Frequently Asked Questions

Here’s a couple of questions I’m often asked when I tell people I’m a regenerative medicine PhD student.

What is regenerative medicine?

Regenerative medicine is a really exciting and fast moving field of research that aims to develop therapies to repair or replace tissues and organs damaged by disease or injury. There are a number of approaches being investigated to achieve this including:

  • stem cell transplantation
  • biomaterials
  • tissue engineering (combining cells with biomaterials)
  • gene therapy

As such, regenerative medicine is a very interdisciplinary field bringing together stem cell biologists, engineers, chemists and clinicians to name a few. The field is translational, meaning we aim to take potential therapies from the lab bench into the clinic.

Is that like when scientists grew an ear on the back of a mouse?

*sighs* it wasn’t an ear. It was actually ear shaped cartilage made by taking a biodegradable polymer, adding cow cartilage cells to it and then implanting it under the skin of mice. If you to learn more, the paper can be accessed here.

What is a PhD?

It stands for Doctor of Philosophy, the highest academic degree universities award. It involves undertaking an original research project over a number of years (3-4 in the UK but closer t0 5 years in the US) at the end of which you submit a thesis and defend it (known as a viva in the UK).

Are you still a student?

Yes, I’m a postgraduate research student. However, I don’t think of myself as a typical student. Unlike undergraduates, I don’t spend my time attending lectures, tutorials, studying, sitting exams etc. and I don’t get the long summer holidays. I see my PhD as more of job because I do get paid (tax-free stipend) to work full time on my research project. I’ll take this opportunity to say I’m very grateful to the MRC and EPSRC for funding my studentship.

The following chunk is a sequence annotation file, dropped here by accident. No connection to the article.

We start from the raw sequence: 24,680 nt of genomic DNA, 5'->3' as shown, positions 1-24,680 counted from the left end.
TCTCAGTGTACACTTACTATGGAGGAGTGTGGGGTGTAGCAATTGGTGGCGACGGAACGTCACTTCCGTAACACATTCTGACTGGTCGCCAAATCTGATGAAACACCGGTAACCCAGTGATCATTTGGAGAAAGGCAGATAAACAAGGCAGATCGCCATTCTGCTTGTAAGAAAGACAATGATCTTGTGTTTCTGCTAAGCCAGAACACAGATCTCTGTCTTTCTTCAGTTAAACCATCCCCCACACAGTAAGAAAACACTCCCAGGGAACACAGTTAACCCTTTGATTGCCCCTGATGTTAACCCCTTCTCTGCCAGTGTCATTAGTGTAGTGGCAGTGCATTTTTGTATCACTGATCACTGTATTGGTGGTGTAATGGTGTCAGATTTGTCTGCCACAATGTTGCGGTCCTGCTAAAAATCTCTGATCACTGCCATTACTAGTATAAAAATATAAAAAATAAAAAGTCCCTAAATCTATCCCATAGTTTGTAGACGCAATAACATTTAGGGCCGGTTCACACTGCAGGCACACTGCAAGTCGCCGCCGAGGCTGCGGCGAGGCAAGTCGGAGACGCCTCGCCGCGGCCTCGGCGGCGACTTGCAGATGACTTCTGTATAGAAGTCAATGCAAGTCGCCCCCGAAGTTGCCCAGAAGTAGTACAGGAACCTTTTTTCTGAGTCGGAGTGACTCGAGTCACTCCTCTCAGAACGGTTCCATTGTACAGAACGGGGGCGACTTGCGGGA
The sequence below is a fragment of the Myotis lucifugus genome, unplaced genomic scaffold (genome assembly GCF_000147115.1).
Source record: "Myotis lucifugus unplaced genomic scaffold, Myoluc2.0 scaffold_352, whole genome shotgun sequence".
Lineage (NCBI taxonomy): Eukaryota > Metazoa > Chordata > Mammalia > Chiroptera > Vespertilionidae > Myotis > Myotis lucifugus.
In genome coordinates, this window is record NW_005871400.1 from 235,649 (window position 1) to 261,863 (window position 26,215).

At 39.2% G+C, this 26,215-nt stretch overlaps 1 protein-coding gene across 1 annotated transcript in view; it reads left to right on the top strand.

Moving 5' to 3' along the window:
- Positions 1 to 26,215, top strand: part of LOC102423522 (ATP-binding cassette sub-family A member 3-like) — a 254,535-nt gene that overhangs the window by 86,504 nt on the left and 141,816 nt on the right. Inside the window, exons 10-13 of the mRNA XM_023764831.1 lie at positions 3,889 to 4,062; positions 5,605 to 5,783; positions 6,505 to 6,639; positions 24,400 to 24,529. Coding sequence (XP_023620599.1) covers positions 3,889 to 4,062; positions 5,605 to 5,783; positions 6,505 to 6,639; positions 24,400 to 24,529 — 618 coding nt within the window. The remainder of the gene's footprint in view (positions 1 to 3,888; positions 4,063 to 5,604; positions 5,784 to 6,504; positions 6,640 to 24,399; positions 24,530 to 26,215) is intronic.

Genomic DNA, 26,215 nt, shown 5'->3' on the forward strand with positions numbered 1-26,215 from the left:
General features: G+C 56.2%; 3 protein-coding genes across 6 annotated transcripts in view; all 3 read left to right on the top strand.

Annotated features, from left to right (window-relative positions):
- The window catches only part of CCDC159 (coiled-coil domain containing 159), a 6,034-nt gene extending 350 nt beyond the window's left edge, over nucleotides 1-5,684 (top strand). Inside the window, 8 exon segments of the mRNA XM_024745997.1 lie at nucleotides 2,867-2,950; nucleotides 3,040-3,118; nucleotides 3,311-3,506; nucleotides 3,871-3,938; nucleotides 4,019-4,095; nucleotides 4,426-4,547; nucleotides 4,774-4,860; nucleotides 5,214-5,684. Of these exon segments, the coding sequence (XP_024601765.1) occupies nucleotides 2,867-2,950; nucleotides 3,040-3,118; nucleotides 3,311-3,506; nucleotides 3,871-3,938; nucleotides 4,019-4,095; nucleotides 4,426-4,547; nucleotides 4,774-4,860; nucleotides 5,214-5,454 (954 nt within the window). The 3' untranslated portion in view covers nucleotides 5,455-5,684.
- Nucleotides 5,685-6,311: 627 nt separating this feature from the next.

What do you actually do?

I think one of the best things about being a PhD researcher is that no two weeks are the same and I wouldn’t say I have such a thing as a “typical” day. Last week for example, I did a bit of lab work but was mostly at my desk working on a review article of my research topic which will make up the introduction section to my thesis. This week I’ll be doing more writing, planning future experiments and supervising a 6th form work experience student. Come September, I’ll mostly be in the lab working on a large study and barely at my desk. I made a video recently for a STEM Ambassadors remote activity for primary school pupils showing some of the things I get up to:

What do you do after a PhD?

Probably the two most common career paths are staying in academia with the hopes of becoming a lecturer and principle investigator (PI) in charge of your own lab or moving to industry to work as a scientist for a pharmaceutical company. Other options include medical writing, consulting, teaching, science communication and patent law.

What do you want to do?

Right now, I’m thoroughly enjoying the academic setting. I work with fantastic people and like how much freedom I’ve had to shape the direction of my project, something not typically possible within industry. I definitely want to stay on after graduation to do at least one post-doc (short for post-doctoral research associate). In the longer term, I’m undecided and weighing up my options.

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August 8, 2017